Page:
Wednesday, 18 June 2008

Resuscitation Council Of Southern Africa - Recent Cpr Research Findings

Written by
{pp}Current research evidence once again proves it - Cardio-Pulmonary Resuscitation (CPR) is simple and it really does work!  This was borne out by recent statements released by both the American Heart Association and the European Resuscitation Council regarding bystander CPR1, 2.  The intent and scope of this Resuscitation Council of Southern Africa Position Statement is focused on encouraging and urging more bystanders to attempt CPR.  Without any CPR effort, a victim of sudden collapse who is not breathing stands no chance of survival.

The American Heart Association's advisory statement advises that "All victims of cardiac arrest should receive, at a minimum, high-quality chest compressions (i.e., chest compressions of adequate rate and depth with minimal interruptions)". Trained or untrained bystanders should at least call the emergency medical response system (call 112 on a cell phone or 10177 on a landline in South Africa), and start and continue high-quality chest compressions by pushing hard and fast in the centre of the chest, minimizing interruptions. 

The American Heart Association suggests that when a trained or untrained bystander witnesses the sudden collapse of an adult, at a minimum, "hands-only" CPR should be initiated.  Akin to and in support of both the American Heart Association and the European Resuscitation Council viewpoint, the Resuscitation Council of Southern Africa advises that CPR should follow the 2005 Guidelines for CPR and Emergency Cardiovascular Care, alternating 30 chest compressions with 2 mouth-to-mouth ventilations.  Only in the situation where rescuers are unwilling, unable or not confident to give mouth-to-mouth breaths should chest compression-only CPR be performed.  It is better to do compression-only CPR than no CPR at all.

Bystanders who witness the sudden collapse of an adult should immediately assess the patient for a response.  If the patient does not respond in any way, the Emergency Medical Services (EMS) should immediately be activated.  Call 112 on a cell phone or 10177 on a landline to access the EMS.  The victim should be placed on a firm, flat surface and in the absence of normal breathing, 2 mouth-to-mouth breaths can be given.  Once these 2 breaths have been administered, the victim's chest should be compressed, using the palms of both hands placed on the centre of the chest between the nipples, 30 times at a rate of 100/minute (almost 2 compressions per second).  Alternate 30 chest compressions with 2 mouth-to-mouth ventilations. Continue these cycles until an Automated External Defibrillator (AED) arrives and is ready for use or until the EMS arrives.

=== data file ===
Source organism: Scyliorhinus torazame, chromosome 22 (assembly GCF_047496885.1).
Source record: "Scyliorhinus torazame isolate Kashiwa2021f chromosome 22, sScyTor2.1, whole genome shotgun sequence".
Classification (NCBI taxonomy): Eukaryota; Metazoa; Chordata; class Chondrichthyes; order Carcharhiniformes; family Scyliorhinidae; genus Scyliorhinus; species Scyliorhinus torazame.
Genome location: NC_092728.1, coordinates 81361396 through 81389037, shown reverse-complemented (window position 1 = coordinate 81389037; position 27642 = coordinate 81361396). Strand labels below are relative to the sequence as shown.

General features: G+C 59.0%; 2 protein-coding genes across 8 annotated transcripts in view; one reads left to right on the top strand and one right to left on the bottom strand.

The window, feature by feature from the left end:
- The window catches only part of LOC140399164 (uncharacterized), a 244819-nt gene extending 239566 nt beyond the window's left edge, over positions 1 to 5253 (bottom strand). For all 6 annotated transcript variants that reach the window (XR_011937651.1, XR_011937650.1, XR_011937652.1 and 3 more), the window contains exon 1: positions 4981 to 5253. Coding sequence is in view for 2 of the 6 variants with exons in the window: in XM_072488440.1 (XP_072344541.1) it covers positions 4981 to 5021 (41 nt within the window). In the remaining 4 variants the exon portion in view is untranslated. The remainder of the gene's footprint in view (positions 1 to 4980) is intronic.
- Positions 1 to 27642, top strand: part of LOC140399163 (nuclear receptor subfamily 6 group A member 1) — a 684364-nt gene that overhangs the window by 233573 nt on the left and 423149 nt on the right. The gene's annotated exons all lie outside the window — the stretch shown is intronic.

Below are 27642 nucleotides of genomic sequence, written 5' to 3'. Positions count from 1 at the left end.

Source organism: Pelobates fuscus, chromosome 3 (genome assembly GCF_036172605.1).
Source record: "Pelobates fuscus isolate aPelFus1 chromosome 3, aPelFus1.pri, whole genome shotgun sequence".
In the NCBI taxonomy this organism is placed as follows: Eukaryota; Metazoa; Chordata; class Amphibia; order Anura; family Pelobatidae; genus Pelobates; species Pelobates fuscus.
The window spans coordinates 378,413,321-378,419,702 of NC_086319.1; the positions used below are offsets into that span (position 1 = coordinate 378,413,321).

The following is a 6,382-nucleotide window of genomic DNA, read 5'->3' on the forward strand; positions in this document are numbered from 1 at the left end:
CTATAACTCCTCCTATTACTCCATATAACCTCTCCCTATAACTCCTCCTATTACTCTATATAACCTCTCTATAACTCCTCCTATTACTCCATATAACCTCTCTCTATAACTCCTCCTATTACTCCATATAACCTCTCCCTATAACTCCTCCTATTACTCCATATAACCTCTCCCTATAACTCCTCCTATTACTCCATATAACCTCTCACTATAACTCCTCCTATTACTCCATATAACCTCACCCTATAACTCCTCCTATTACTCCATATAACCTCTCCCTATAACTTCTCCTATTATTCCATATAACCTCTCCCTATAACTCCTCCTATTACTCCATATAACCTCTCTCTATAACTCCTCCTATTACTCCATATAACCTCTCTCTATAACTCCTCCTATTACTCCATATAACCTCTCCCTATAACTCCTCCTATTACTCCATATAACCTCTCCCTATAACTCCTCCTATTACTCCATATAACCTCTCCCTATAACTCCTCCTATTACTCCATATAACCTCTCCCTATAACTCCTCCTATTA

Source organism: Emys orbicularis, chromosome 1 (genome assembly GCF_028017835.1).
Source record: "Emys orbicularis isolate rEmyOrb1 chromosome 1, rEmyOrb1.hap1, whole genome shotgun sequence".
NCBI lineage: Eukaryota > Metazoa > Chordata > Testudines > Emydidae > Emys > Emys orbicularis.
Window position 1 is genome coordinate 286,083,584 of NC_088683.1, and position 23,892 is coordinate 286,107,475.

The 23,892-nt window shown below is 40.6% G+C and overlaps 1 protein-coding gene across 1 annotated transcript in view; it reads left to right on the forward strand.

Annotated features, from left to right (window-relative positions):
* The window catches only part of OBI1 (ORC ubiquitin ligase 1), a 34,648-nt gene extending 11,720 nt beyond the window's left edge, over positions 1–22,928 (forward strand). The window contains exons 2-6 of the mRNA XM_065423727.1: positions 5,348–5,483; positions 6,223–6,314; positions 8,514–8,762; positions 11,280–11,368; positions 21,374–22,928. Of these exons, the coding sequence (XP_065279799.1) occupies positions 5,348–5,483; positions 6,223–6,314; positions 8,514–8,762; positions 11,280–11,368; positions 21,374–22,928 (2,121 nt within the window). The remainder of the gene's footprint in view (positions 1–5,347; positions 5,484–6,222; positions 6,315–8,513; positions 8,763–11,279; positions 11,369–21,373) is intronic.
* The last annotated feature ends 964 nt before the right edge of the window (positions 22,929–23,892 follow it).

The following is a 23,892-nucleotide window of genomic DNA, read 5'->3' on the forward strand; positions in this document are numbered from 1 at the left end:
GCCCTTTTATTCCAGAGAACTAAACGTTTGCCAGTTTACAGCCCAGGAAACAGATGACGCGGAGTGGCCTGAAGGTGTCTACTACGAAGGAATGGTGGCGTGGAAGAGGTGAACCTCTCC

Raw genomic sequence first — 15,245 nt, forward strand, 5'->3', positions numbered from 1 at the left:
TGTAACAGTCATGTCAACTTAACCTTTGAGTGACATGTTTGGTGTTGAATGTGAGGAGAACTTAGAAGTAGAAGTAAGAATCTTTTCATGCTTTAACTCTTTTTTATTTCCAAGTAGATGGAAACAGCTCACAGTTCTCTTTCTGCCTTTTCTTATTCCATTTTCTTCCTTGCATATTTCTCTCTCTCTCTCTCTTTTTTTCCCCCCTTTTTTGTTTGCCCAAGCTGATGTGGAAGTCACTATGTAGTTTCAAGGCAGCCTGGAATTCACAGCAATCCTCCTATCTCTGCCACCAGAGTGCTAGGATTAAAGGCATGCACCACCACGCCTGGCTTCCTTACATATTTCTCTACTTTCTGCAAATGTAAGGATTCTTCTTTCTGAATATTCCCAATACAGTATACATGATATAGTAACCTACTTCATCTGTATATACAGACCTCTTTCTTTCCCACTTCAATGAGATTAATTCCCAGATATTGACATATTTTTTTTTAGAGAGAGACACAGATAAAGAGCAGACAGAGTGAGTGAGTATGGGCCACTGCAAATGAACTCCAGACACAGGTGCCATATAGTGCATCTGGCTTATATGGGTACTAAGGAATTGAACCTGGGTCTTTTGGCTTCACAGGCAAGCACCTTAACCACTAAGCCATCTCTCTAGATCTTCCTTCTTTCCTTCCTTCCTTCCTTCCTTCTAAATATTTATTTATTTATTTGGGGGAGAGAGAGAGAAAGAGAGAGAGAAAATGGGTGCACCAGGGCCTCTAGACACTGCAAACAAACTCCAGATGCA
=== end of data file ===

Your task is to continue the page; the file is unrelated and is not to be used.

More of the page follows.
If however, the rescuer is unable or unwilling to do mouth-to-mouth breaths, then chest compression-only CPR is the next best option.  Pushing hard and fast in the middle of the victim's chest, with minimal interruption, is the most vital part of the CPR effort. 

CPR at its simplest requires a rescuer to:

  • Call for help immediately if the victim is unresponsive,
  • Push on the chest if the victim is not breathing normally, and
  • Recharge the heart with an Automated External Defibrillator (AED) when one is available.

This "Simply CPR" approach, advocated by Professor Efraim Kramer of the Division of Emergency Medicine at the University of the Witwatersrand, reinforces the key concepts crucial to effective CPR.  These are easily learnt and practiced, and everyone in the community and the healthcare setting is strongly advised to seek training to learn CPR.

This Statement calls attention to the dire need to know how to perform CPR.  It is a life-skill that should to be taught to everyone, so that more people can help a victim of sudden cardiac arrest, to indeed help save a life!  If a bystander does nothing in this situation, the victim will die.  If one is willing, trained and confident, give the person 2 breaths after every cycle of 30 chest compressions.  If one is unwilling or unable to give the mouth-to-mouth breaths, as the next best option chest compression-only CPR is acceptable and will be significantly more beneficial that attempting nothing at all. Something as simple as continuous chest compressions may be that's needed to give the victim their life back.

The Resuscitation Council of Southern Africa promotes CPR training to the public and health professions alike.  Because effective CPR can double or triple a victim's chance of survival, this skill demands training and practice.  Please consult the Council's website, www.resuscitationcouncil.co.za for further details of a Training Centre or Instructor in your area.  You will not forget the day you were unable to assist a victim in sudden cardiac arrest!  You can make a difference - learn CPR.

Contact Information:
Martin Botha, Vice Chairman
Resuscitation Council of Southern Africa
Cell: 082 522 0033
This email address is being protected from spambots. You need JavaScript enabled to view it.
Tel: 011 478-3989
Fax: 011 678-5087
This email address is being protected from spambots. You need JavaScript enabled to view it.
Website: www.resuscitationcouncil.co.za

Published in Health and Medicine